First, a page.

John Doe's complaint in the U.S. district court alleges van Gorder "assaulted and physically and mentally abused Plaintiff, beginning in 1980 when Plaintiff was 12 years old and continuing for approximately 6 years except for the months of March and April, 1984." The complaint further alleges such assaults and attacks inflicted pain, fear, and suffering; caused physical and emotional damage; and caused permanent psychological and physical injury to John Doe. John Doe contends that "van Gorder performed some of the assaults with the aid of whips, paddles, handcuffs, brushes, and assorted other equipment."

John Doe attempts to base his civil case on negligence, but ascribes to appellant specific acts of committing intentional and negligent assault and battery and taking advantage of his ministerial authority to entice John Doe into seclusion in order to touch, fondle, and penetrate him. John Doe also alleged in his civil suit that van Gorder failed to act in a reasonably prudent manner to avoid injury and harm to the complainant.

Regardless of the label John Doe affixes to the sexual abuse toward him, van Gorder's sexually abusive acts with John Doe were intentional as a matter of law. There is no such cause of action as negligent assault and battery. An assault and battery is an intentional act, whereas negligence is unintentional. Newman v. Christensen, 149 Neb. 471, 31 N.W.2d 417 (1948). Likewise, sexually abusive acts are intentional. Consequently, as a matter of law, John Doe's petition succeeds in merely alleging damages resulting from van Gorder's intentional acts of sexual abuse upon John Doe.

The pivotal issue for this court's consideration is whether the injury alleged by John Doe was expected or intended by van Gorder within the contemplation of the exclusionary clause contained in van Gorder's homeowner's insurance policy. The exclusionary clause reads, in part: "1. Coverage LPersonal Liability and Coverage M Medical Payments to Others do not apply to: a. bodily injury or property damage which is expected or intended by the insured."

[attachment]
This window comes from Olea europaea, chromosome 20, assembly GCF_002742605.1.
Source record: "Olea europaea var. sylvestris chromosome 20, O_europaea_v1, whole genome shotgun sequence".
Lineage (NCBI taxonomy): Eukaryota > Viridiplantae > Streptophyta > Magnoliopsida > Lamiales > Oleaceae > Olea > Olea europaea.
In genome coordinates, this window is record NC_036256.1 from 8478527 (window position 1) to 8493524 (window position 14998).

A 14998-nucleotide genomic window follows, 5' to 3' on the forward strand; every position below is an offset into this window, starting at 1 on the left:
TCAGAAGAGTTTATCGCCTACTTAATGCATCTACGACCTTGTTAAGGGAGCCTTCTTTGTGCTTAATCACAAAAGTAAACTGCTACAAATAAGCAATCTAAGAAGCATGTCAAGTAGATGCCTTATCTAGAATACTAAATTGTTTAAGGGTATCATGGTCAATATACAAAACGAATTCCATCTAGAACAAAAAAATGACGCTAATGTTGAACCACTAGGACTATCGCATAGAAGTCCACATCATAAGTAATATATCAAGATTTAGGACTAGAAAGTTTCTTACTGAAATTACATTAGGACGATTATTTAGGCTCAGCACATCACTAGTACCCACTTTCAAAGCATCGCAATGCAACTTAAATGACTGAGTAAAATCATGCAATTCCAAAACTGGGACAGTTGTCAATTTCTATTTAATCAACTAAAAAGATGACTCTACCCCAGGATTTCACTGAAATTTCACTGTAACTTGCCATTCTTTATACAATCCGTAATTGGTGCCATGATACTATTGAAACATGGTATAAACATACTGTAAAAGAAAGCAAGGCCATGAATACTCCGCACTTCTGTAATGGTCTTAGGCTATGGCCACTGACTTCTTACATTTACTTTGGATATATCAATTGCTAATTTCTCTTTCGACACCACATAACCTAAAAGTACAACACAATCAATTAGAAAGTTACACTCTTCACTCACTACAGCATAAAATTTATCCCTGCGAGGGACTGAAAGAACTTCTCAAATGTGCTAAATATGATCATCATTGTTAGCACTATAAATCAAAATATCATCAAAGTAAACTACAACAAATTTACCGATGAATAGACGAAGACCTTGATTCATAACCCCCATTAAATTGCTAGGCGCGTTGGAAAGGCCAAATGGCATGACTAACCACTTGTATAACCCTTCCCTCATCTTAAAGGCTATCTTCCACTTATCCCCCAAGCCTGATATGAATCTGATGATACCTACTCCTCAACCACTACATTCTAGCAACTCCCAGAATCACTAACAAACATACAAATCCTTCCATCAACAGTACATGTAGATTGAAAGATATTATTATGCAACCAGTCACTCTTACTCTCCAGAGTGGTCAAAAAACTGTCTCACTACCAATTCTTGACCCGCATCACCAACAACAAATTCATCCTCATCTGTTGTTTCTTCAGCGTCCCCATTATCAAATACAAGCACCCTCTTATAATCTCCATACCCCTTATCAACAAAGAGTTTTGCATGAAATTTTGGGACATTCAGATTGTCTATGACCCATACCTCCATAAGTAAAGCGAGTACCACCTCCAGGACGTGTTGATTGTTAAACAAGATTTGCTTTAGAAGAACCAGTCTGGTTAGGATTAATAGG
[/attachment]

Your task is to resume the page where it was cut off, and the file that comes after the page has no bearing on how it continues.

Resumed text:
A nearly identical provision was interpreted by this court in State Farm Fire & Cas. Co. v. Victor, supra, wherein we concluded that an injury is expected or intended from the standpoint of the insured if a reason for an insured's act is to inflict bodily injury or if the character of the act is such that an intention to inflict an injury can be inferred as a matter of law.

Because we conclude that the character of van Gorder's acts was such that an intent to inflict injury can be inferred as a matter of law, we need not determine his subjective intent in inflicting bodily injury upon John Doe.

Fireman's Fund Ins. Co. v. Hill, 314 N.W.2d 834 (Minn.1982), was also a declaratory judgment action to determine coverage under a homeowner's insurance policy. Hill and his wife maintained a home for foster children. During the 15 months that a minor male child lived there, Hill engaged in sexual contact with the child. A tort action was filed on behalf of the child. Hill's homeowner's policy excluded from coverage "`bodily injury or property damage which is either expected or intended from the standpoint of the insured.'" Id. at 835. The Minnesota Supreme Court, after citing its previous decisions that intent can be inferred when the character of the act is such as to justify such an inference, held that Hill's conduct was such that "an intention to inflict injury can be inferred as a matter of law," and that "Hill's acts are excluded from coverage under the homeowner's policy." Id. See, also, Horace Mann Ins. Co. v. Ind. Sch. Dist., 355 N.W.2d 413 (Minn.1984) (male teacher had sexual relations with a 10th-grade female student, and the insurance coverage under his homeowner's policy was excluded because even though he did not subjectively intend to harm the girl, as a matter of law an intent to injure could be inferred); Estate of Lehmann by Lehmann v. Metzger, *546 355 N.W.2d 425 (Minn.1984) (intent to injure inferred, as a matter of law, in case where uncle had repeatedly sexually assaulted niece from the time she was 12 until she was 16 years of age).